Analysis: Coping with the Schedule

More than a gauntlet is needed for schedule balance

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The Ontario SchoolReach provincial championship whittles roughly 40 teams down to three national invites. To coordinate the largest field of any SchoolReach event, teams are split into pools that play amongst each other, with the (usually) top two of eight in each group moving on to the playoffs.

The composition of the pool can play a significant role in how far a team can progress in the tournament. There are good-faith efforts to balance the pools, but historically with no other background information, organizers had to use reputation (and geographical separation) to form the pools. Often, this led to strange results, such as two 2013 national invites coming from the same preliminary group. Ideally, and with more information, teams would be sorted so that they earn a final rank appropriate to their performance.

But I can’t solve that for now. What I can do is look back, thanks to collecting data from past tournaments. I occasionally get asked (or hear complaints) about how teams don’t get a fair shot during provincials, either through losing a playoff spot to a “weaker” team or having to deal with a group of death. I took a look at some numbers.

The analysis is based on teams that had at least 10 appearances at Ontario provincials since 1999. Results from 2003-05 are excluded from the averages because I don’t have pool composition for those tournaments (just points and ranks). 18 schools fit the bill, including most of the modern “usual suspects” for national qualifications.

rank_PPG
Fig 1. Average rank and PPG of frequent Ontario SchoolReach championship attendees

First up is a team’s average rank against their average round-robin points per game. See figure 1, and excuse the crowded labels in places; some teams are close together. There is an unsurprising relationship – teams that finish well scored more points to get there. There are four teams that are at least a full standard deviation from the linear trend:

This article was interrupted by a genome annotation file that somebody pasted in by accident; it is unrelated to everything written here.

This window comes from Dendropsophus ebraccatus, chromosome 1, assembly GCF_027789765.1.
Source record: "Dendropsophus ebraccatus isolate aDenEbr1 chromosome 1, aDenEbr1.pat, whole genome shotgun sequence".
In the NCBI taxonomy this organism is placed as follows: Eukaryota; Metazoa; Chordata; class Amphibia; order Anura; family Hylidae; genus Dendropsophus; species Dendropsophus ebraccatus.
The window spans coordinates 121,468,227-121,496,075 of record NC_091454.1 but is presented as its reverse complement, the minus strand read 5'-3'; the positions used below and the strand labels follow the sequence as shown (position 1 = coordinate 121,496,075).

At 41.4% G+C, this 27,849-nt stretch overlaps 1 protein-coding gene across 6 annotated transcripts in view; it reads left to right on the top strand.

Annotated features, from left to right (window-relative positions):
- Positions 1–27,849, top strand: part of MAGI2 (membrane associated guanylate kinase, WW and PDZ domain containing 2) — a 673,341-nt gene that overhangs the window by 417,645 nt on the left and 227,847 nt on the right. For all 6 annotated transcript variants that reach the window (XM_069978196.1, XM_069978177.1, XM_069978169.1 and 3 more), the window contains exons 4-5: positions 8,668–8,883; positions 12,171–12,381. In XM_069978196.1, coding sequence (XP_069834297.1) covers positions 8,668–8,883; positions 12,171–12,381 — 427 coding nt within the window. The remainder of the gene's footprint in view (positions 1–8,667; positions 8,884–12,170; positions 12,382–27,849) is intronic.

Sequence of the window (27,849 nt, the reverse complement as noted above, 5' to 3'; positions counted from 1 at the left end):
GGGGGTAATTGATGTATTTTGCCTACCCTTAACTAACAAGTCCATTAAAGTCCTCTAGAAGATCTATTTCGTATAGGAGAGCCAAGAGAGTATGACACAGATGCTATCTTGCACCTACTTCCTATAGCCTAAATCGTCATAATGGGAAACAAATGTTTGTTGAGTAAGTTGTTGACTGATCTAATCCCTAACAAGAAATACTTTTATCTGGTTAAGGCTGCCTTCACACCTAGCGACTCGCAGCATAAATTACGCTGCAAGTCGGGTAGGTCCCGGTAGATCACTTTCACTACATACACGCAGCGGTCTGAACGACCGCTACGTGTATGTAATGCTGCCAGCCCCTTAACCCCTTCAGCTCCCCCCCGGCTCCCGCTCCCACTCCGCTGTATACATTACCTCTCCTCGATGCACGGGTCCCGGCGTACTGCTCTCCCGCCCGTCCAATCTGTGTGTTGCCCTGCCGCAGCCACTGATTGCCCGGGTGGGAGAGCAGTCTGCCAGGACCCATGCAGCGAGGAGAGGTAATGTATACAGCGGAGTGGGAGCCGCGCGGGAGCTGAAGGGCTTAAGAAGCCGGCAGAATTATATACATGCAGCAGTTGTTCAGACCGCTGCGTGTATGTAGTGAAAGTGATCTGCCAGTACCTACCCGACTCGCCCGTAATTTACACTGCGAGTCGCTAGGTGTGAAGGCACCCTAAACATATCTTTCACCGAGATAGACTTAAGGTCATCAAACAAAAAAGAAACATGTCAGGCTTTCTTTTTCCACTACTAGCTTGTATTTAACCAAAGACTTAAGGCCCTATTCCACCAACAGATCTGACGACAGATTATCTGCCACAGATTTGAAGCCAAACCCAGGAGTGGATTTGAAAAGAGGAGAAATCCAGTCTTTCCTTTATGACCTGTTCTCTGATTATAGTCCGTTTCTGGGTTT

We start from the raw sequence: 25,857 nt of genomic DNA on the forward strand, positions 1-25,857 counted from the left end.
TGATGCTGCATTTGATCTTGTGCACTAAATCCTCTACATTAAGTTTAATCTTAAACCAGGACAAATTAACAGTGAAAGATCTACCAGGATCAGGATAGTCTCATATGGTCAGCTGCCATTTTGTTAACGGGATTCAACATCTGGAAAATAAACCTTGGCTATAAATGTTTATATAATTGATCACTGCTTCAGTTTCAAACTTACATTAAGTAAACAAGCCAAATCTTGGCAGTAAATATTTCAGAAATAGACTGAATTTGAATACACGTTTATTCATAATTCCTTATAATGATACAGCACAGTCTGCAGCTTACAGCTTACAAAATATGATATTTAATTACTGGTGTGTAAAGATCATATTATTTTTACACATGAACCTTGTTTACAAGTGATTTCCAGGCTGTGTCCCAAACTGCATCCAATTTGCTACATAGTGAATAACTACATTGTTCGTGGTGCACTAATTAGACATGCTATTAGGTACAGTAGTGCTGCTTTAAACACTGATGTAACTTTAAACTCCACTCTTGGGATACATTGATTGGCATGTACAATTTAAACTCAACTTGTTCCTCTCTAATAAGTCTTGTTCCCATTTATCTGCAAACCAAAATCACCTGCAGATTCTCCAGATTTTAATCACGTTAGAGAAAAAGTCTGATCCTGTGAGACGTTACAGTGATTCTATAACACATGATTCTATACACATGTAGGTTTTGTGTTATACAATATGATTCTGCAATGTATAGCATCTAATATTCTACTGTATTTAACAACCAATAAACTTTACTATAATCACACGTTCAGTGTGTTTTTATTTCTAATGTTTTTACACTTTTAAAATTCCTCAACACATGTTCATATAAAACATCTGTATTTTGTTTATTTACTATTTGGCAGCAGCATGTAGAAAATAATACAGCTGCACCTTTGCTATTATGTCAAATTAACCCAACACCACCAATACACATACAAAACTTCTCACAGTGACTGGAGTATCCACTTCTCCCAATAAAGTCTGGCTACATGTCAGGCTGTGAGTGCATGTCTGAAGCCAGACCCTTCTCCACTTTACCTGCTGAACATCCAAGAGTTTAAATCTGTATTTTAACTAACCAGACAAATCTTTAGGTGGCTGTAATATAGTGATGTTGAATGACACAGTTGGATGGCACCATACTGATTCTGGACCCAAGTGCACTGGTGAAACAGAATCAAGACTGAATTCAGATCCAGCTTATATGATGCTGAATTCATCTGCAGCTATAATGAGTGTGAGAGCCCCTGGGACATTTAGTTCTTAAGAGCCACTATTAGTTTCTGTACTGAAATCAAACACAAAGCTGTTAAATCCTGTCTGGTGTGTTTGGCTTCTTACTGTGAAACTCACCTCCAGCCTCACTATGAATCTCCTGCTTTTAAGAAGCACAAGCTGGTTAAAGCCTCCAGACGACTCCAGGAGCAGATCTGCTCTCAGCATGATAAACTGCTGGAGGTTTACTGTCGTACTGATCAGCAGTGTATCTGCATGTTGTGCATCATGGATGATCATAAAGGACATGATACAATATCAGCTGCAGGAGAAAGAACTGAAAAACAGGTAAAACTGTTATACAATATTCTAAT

• UTS earns more points than necessary to get their rank. They are also limited by being unable to go below 1, even though they would fit closer to a theoretical rank of “0”.
  • Lisgar gets the round-robin points to justify an average rank in the 1-3 range. However, they have a history of stumbling in the playoffs, especially the televised ones, which gives them a lower final rank than their seed would suggest.
  • I will get back to Leaside in a later graph. In the early years, the team scored UTS-esque point tallies. In their later years, they had schedule benefits. Their mid-years are excluded (2003-05).
  • Assumption earns fewer points than expected. It will be seen later that one of my past assumptions (pun intended) that they get easy draws is false. Instead, they probably earn lots of close wins in the prelims, operating on razor-thin margins of victory to often get on the better side of the playoff bubble.
rank_SOS